posted by David H. Ledbetter, Geisinger
on December 15, 2016
Geisinger Health System’s research project to sequence the DNA of volunteer patients is on the verge of becoming a major tool for improving patients’ health. We are getting clinically actionable information to patients sooner, when they can act on it and have better results.
The MyCode Community Health Initiative also is identifying people with inherited conditions that can cause early death from cardiovascular disease. For example, a woman in her early 60s was found to have a variant in the LDL receptor gene associated with high cholesterol and increased risk of early heart attack and stroke – a genetic condition known as Familial Hypercholesterolemia. The discovery through MyCode prompted her to see a cardiologist, who did a comprehensive examination of her heart function and found several blood vessels with significant blockages due to cholesterol build-up. She then had surgery to bypass the blocked regions, greatly decreasing her heart attack risk.
Similarly, a woman in her early 50s with no family history of cancer was found to have a variant of the BRCA2 gene associated with increased risks for breast, ovarian, and pancreatic cancers. A clinical follow up based on her MyCode genomic results found a breast cancer that was not yet invasive, that is, it had not yet affected the surrounding tissue. Women with pre-invasive breast cancer have a 20-year survival greater than 95 percent. Like half of all BRCA gene variant carriers, this woman did not meet criteria for referral to genetic testing. Her variant – and the early cancer that was found because of it – would likely not have been discovered if she were not part of MyCode.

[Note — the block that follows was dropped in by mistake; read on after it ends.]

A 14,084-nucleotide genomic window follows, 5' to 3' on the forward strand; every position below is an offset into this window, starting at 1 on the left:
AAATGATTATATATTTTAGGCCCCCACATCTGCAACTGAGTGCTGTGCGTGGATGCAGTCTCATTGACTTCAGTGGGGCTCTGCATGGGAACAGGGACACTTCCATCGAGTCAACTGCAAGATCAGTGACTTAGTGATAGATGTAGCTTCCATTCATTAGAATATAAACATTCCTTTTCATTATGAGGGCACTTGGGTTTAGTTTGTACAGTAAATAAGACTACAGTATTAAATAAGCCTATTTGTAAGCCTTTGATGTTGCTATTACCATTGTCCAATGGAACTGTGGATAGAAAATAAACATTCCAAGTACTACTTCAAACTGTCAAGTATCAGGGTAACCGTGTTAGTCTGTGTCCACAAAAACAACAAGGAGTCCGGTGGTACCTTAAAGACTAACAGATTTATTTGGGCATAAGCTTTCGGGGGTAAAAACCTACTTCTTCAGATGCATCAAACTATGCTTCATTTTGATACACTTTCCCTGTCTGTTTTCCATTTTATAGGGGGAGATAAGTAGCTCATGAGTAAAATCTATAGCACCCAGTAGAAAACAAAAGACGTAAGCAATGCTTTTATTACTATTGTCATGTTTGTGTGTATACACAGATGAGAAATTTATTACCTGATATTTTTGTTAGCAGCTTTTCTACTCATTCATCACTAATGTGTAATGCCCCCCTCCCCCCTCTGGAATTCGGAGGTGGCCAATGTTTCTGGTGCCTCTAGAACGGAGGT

These are just a few examples from a growing number. When the program achieves 250,000 MyCode volunteers – we are at about 125,000 – we will have found between 5,000 and 10,000 patients with known disease-causing gene variants or mutations.
In some cases, this information could lead to lifesaving, curative treatments. That means thousands of people’s lives will be changed for the better – with better health information and better health outcomes.
Because finding a variant in a MyCode patient-participant allows their close relatives to be tested for the same variant and undergo the same risk reduction procedures, the ultimate public health reach of this program could be substantial.
David H. Ledbetter is Executive Vice President & Chief Scientific Officer at Geisinger Health System.